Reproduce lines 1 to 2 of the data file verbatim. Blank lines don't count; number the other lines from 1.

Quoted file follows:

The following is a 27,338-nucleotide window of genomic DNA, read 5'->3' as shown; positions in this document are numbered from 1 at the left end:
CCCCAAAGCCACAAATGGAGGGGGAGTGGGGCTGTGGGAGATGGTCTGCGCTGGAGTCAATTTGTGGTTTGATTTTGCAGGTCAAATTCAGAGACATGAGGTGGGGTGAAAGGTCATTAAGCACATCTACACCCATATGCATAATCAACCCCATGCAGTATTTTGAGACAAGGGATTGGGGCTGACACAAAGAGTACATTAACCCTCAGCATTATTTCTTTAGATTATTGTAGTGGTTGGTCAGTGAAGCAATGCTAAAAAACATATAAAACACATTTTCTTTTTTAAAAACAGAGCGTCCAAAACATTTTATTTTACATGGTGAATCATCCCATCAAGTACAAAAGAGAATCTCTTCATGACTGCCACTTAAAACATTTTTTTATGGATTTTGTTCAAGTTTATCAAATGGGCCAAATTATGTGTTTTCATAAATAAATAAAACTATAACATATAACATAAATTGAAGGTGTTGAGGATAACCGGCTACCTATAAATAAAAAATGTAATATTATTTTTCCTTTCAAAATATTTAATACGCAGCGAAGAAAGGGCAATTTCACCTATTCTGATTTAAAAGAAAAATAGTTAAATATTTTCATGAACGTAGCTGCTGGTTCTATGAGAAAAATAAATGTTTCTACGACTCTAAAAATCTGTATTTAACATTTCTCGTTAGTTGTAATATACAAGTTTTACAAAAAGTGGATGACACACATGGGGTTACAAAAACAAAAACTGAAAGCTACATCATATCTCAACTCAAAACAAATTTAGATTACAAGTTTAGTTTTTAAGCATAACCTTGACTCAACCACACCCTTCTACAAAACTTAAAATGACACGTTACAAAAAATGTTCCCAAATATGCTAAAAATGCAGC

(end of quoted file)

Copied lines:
The following is a 27,338-nucleotide window of genomic DNA, read 5'->3' as shown; positions in this document are numbered from 1 at the left end:
CCCCAAAGCCACAAATGGAGGGGGAGTGGGGCTGTGGGAGATGGTCTGCGCTGGAGTCAATTTGTGGTTTGATTTTGCAGGTCAAATTCAGAGACATGAGGTGGGGTGAAAGGTCATTAAGCACATCTACACCCATATGCATAATCAACCCCATGCAGTATTTTGAGACAAGGGATTGGGGCTGACACAAAGAGTACATTAACCCTCAGCATTATTTCTTTAGATTATTGTAGTGGTTGGTCAGTGAAGCAATGCTAAAAAACATATAAAACACATTTTCTTTTTTAAAAACAGAGCGTCCAAAACATTTTATTTTACATGGTGAATCATCCCATCAAGTACAAAAGAGAATCTCTTCATGACTGCCACTTAAAACATTTTTTTATGGATTTTGTTCAAGTTTATCAAATGGGCCAAATTATGTGTTTTCATAAATAAATAAAACTATAACATATAACATAAATTGAAGGTGTTGAGGATAACCGGCTACCTATAAATAAAAAATGTAATATTATTTTTCCTTTCAAAATATTTAATACGCAGCGAAGAAAGGGCAATTTCACCTATTCTGATTTAAAAGAAAAATAGTTAAATATTTTCATGAACGTAGCTGCTGGTTCTATGAGAAAAATAAATGTTTCTACGACTCTAAAAATCTGTATTTAACATTTCTCGTTAGTTGTAATATACAAGTTTTACAAAAAGTGGATGACACACATGGGGTTACAAAAACAAAAACTGAAAGCTACATCATATCTCAACTCAAAACAAATTTAGATTACAAGTTTAGTTTTTAAGCATAACCTTGACTCAACCACACCCTTCTACAAAACTTAAAATGACACGTTACAAAAAATGTTCCCAAATATGCTAAAAATGCAGC